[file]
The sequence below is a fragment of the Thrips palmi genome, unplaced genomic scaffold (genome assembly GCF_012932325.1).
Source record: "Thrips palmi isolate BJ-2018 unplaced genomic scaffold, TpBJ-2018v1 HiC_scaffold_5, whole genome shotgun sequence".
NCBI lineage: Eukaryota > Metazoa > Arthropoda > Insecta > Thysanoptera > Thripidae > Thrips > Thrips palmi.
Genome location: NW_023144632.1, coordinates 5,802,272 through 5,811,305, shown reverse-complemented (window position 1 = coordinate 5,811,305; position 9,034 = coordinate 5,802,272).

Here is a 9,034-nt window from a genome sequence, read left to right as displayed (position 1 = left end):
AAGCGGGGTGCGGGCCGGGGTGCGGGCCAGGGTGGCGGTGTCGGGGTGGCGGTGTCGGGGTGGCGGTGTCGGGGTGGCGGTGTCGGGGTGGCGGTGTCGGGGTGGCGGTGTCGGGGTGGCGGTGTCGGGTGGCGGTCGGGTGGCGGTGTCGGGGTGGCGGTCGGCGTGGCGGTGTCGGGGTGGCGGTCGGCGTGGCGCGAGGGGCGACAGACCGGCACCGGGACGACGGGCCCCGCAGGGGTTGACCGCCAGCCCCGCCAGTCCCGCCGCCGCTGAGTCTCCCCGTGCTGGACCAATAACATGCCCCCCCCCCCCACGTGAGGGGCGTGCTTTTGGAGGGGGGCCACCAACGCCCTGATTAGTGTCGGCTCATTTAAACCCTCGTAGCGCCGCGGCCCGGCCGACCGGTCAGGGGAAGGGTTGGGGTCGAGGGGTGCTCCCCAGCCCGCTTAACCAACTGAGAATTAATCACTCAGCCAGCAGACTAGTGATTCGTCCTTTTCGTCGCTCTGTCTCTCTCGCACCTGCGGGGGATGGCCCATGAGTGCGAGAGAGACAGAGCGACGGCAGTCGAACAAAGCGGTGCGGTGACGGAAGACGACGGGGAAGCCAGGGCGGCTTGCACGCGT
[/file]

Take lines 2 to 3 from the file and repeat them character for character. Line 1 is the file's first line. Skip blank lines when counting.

Source record: "Thrips palmi isolate BJ-2018 unplaced genomic scaffold, TpBJ-2018v1 HiC_scaffold_5, whole genome shotgun sequence".
NCBI lineage: Eukaryota > Metazoa > Arthropoda > Insecta > Thysanoptera > Thripidae > Thrips > Thrips palmi.